'My biggest challenge in life so far has been keeping optimistic', says poet Pat Boran

Poet Pat Boran in conversation with Hilary Fennell.

'My biggest challenge in life so far has been keeping optimistic', says poet Pat Boran

Poet Pat Boran in conversation with Hilary Fennell.

I often think that writing is about striking a balance between inner and outer worlds.

It helps to be an introvert in an extrovert’s clothing.

As a child I was fairly comfortable among others but was always happy on my own.

I started off wanting to be a musician. But life (maybe wisely) plugged the plug on my guitar career, leaving me with words.

One of my earliest ‘writing’ memories is of revising pop song lyrics so that they depicted events as if they had happened in Portlaoise!

“Good poets borrow, great poets steal,” as TS Eliot is supposed to have said (but didn’t).

Poems can take a long time to finish, the shorter ones taking the longest.

That leaves time for other things. Actually I think it’s healthy for poets to do something other than write poems all day.

Apart from anything else, it stops poetry from degenerating into a kind of glorified shoptalk about butterflies and sunsets and bee-loud glades.

I write or read or edit every day; it’s a kind of blur of all three, really. But when you work on your own, as I do, you have to be disciplined.

That said, sometimes the hardest work is done while out with the dog or buying milk in the local shop, and a problem that has bugged me all day suddenly untangles itself, as if by magic.

One of the best pieces of advice I received was from the late poet and novelist Dermot Healy.

He told me to always try to get to the end of a first draft of whatever you’re writing before breaking off.

It doesn’t matter if it’s not great – or even if it’s not particularly good.

By persevering when you’re a bit lost, you often stumble over into something you didn’t realise you knew or felt or sensed.

Then you have something to build on the next day. I suspect this is true of many enterprises, not just writing.

The things we admire in others change as we get older. I find myself very impressed by humour.

Humour allows us to communicate the things that would otherwise choke or swallow us whole. It’s the Kryptonite for the human condition.

My main fault – or so I am told by ‘some’ of those close to me – is stubbornness. I prefer to think of it as persistence, tenacity, resolve.

Happiness for me is ‘down time’, dead time, the doldrums. Having nothing to do and too long to do it in.

A wet Bank Holiday Monday, and new strings on the guitar.

Or if it isn’t raining: heading out for a long walk on Bull Island or over Howth Head, stopping now and then (the dog doesn’t complain) to take photos and tap Notes on my phone as if I’m the first explored of an uncharted world.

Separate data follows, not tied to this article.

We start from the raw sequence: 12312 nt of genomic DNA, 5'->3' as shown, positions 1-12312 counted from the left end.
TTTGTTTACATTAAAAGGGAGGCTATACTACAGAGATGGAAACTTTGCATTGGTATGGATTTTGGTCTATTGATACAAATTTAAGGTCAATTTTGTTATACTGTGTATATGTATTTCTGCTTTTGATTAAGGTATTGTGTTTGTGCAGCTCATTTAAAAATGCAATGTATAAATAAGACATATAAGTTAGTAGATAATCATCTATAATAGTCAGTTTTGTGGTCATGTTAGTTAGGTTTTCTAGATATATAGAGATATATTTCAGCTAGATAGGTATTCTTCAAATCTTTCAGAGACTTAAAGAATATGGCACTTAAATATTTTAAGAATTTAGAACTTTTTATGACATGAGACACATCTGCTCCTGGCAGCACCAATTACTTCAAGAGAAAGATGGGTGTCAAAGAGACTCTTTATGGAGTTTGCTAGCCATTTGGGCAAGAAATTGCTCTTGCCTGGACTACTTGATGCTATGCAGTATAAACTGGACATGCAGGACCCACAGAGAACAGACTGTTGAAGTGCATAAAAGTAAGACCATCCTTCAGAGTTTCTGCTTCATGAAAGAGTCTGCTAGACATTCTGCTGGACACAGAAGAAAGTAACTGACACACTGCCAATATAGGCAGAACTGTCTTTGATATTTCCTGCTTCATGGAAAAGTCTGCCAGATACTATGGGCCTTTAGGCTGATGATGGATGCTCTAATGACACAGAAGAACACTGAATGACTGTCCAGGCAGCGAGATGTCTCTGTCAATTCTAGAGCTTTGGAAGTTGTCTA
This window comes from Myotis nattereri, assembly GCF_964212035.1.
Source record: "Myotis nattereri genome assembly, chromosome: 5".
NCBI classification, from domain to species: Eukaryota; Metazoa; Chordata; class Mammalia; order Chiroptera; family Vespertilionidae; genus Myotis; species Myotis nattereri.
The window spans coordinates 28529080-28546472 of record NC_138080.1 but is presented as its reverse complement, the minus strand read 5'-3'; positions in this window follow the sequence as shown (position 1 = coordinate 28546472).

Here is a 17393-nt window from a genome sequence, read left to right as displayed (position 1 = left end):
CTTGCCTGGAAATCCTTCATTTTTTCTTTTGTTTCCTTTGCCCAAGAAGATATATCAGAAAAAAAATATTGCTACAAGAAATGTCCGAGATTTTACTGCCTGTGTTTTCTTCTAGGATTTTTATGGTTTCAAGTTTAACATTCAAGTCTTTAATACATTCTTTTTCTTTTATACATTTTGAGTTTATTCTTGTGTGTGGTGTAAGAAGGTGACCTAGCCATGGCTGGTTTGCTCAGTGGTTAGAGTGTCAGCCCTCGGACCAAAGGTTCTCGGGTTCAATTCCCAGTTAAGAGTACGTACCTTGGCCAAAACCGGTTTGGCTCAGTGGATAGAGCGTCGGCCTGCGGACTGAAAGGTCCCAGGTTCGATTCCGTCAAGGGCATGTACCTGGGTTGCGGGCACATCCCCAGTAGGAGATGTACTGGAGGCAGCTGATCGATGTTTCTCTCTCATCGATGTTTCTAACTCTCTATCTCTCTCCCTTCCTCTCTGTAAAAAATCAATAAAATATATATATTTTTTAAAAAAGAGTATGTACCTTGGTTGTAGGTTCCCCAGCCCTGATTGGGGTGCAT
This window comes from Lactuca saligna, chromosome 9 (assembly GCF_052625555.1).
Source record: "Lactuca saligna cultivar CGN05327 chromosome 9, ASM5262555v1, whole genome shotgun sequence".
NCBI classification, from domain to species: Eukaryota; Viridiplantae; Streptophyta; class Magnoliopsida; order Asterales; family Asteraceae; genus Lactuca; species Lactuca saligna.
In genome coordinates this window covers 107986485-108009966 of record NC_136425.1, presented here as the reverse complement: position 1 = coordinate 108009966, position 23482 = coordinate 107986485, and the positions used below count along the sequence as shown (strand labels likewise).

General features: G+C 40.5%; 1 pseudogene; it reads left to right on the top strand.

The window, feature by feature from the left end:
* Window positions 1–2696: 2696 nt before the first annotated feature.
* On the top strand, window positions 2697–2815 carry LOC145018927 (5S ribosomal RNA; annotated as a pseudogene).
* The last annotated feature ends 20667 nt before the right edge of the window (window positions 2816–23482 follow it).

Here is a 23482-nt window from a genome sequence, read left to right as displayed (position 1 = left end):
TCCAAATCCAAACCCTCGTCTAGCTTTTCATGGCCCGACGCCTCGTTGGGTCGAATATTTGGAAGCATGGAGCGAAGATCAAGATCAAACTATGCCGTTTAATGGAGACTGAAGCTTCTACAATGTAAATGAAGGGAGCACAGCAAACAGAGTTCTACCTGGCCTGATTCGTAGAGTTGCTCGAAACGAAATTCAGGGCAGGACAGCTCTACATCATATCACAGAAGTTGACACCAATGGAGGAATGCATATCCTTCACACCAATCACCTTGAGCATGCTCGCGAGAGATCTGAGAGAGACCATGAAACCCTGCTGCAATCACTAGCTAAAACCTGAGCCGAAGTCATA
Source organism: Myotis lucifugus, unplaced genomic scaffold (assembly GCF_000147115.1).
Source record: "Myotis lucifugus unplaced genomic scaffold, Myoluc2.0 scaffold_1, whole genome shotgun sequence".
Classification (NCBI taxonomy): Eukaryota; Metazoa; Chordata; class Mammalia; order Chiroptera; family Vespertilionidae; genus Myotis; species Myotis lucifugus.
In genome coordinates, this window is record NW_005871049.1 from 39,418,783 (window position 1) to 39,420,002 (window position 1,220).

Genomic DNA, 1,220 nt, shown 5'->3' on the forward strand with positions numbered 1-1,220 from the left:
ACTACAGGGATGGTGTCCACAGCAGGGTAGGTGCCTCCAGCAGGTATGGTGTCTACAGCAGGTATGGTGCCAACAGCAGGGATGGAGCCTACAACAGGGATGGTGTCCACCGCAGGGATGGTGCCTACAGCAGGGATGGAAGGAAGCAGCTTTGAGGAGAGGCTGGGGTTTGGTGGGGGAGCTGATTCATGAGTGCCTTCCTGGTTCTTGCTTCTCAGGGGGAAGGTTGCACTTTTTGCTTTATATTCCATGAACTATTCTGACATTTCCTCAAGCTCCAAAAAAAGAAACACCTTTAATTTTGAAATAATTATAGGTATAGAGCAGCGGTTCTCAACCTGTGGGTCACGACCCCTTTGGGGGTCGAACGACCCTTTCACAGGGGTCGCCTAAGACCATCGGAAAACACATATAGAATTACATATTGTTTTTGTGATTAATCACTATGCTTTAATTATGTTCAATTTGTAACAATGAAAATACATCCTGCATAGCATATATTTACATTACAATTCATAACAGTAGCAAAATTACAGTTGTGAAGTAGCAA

If money wasn’t an issue, I’d probably still be doing what I’m doing now. I dream of more free time, but would I become a better writer? Probably not.

Between jigs and reels I’ve always just about managed to get by. ‘There’s no money in poetry,’ said Robert Graves, ‘but then there’s no poetry in money either.’

My biggest challenge in life so far has been keeping optimistic about a world where all the evidence supports the alternative.

The thing I didn’t but wish I had mastered in school is Irish. I wish I’d learned not to be so awkward around it, so tongue-tied in its presence, like a self-conscious teenage boy when a beautiful woman walks into the room.

I speak bad Italian to my Italian wife with no great anxiety or reluctance, and (more or less) I get by.

When did Irish change from being a language to being a subject. The answer to that would explain a lot about our State.

Twenty years ago I was a real night owl, playing music, debating, acting the maggot with friends, sometimes sitting alone and actually writing in my room.

Parenthood put a stop to that particular gallop, but I like to believe it would have found its natural ending anyway.

We cannot live our whole lives in top gear. These days I’m early to bed and early (ahem) to rise.

On the subject of life after death, I believe in other people’s lives going on after I’ve followed Elvis out of the building.

That’s all that’s necessary to orient yourself in the world.

So far life has taught me, em, not to give up? (Whispers: to persevere.)

Oh, and to learn a musical instrument: sometimes the words are not enough.

Pat Boran is one of the contributors to the 3rd edition of The Cormorant magazine which will be published during Sligo’s Tread Softly (July 25 - August 3).

See www.treadsoftly.ie for more details.

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